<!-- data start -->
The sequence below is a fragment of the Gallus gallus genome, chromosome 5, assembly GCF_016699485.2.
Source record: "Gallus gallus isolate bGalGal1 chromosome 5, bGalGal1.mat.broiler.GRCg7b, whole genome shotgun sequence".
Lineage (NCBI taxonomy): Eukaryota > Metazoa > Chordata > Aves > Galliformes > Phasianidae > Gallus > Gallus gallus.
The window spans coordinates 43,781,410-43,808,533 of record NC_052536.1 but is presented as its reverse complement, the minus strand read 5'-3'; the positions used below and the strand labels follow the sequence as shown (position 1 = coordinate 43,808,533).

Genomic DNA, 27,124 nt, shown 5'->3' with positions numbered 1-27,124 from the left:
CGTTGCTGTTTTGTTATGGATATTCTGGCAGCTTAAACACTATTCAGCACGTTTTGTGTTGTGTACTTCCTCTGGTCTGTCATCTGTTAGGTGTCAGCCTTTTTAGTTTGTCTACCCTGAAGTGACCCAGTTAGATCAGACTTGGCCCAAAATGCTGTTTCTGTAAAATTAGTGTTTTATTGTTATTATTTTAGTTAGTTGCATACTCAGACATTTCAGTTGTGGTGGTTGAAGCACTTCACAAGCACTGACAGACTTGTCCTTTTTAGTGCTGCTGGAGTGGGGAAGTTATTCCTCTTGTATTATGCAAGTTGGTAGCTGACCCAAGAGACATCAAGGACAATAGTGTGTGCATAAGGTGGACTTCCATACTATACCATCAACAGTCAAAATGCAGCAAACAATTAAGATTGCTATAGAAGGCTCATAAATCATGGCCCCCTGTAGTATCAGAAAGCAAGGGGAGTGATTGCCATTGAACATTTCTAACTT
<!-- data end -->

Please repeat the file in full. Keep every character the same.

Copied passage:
The sequence below is a fragment of the Gallus gallus genome, chromosome 5, assembly GCF_016699485.2.
Source record: "Gallus gallus isolate bGalGal1 chromosome 5, bGalGal1.mat.broiler.GRCg7b, whole genome shotgun sequence".
Lineage (NCBI taxonomy): Eukaryota > Metazoa > Chordata > Aves > Galliformes > Phasianidae > Gallus > Gallus gallus.
The window spans coordinates 43,781,410-43,808,533 of record NC_052536.1 but is presented as its reverse complement, the minus strand read 5'-3'; the positions used below and the strand labels follow the sequence as shown (position 1 = coordinate 43,808,533).

Genomic DNA, 27,124 nt, shown 5'->3' with positions numbered 1-27,124 from the left:
CGTTGCTGTTTTGTTATGGATATTCTGGCAGCTTAAACACTATTCAGCACGTTTTGTGTTGTGTACTTCCTCTGGTCTGTCATCTGTTAGGTGTCAGCCTTTTTAGTTTGTCTACCCTGAAGTGACCCAGTTAGATCAGACTTGGCCCAAAATGCTGTTTCTGTAAAATTAGTGTTTTATTGTTATTATTTTAGTTAGTTGCATACTCAGACATTTCAGTTGTGGTGGTTGAAGCACTTCACAAGCACTGACAGACTTGTCCTTTTTAGTGCTGCTGGAGTGGGGAAGTTATTCCTCTTGTATTATGCAAGTTGGTAGCTGACCCAAGAGACATCAAGGACAATAGTGTGTGCATAAGGTGGACTTCCATACTATACCATCAACAGTCAAAATGCAGCAAACAATTAAGATTGCTATAGAAGGCTCATAAATCATGGCCCCCTGTAGTATCAGAAAGCAAGGGGAGTGATTGCCATTGAACATTTCTAACTT